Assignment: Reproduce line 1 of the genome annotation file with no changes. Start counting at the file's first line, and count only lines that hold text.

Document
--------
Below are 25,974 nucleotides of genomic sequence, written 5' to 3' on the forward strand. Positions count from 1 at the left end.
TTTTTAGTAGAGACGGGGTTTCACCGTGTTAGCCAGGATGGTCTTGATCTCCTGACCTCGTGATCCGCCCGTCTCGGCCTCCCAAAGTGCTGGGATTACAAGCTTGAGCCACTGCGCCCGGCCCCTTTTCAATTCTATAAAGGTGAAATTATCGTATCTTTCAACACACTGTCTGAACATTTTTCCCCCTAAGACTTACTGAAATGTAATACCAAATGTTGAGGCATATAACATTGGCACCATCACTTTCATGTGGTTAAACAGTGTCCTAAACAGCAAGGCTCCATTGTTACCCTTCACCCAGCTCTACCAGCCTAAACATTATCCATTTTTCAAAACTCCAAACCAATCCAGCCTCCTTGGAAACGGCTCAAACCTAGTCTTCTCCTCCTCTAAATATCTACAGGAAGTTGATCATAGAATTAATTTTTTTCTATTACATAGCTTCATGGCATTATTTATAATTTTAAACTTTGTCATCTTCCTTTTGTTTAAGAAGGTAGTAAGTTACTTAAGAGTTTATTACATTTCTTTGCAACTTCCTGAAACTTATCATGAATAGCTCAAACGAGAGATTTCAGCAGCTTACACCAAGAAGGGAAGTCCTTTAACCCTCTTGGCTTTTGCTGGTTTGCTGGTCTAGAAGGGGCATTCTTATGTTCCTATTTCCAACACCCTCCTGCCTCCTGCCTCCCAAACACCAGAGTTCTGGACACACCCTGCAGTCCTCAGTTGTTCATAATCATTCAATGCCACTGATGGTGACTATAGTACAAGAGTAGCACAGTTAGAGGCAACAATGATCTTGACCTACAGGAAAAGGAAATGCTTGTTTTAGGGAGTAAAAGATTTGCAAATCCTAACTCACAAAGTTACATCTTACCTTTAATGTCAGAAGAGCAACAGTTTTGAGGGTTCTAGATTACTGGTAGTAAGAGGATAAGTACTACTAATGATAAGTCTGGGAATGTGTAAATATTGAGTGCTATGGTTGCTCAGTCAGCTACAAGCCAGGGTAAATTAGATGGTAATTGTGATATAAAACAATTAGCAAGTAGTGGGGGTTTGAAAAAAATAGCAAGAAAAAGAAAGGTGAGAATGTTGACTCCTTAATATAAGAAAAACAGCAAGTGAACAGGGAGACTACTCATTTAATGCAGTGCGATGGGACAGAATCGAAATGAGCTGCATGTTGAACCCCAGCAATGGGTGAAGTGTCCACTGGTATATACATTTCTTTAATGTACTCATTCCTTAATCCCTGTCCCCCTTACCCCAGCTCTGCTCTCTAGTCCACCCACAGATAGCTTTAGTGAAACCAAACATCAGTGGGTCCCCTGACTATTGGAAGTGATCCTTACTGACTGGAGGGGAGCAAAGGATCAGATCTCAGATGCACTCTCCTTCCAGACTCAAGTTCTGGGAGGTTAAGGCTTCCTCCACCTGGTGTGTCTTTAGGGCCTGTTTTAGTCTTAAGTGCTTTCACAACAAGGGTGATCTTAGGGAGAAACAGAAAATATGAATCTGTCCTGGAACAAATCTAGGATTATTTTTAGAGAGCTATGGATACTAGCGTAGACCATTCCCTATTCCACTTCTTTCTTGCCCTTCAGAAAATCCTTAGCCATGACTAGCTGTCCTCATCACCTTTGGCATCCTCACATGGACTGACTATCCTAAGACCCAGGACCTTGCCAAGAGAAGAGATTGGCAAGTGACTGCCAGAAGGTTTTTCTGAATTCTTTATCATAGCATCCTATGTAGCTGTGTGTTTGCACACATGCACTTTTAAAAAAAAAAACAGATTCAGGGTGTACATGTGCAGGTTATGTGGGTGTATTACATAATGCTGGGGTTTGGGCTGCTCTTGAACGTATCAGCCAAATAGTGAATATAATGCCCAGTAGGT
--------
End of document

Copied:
Below are 25,974 nucleotides of genomic sequence, written 5' to 3' on the forward strand. Positions count from 1 at the left end.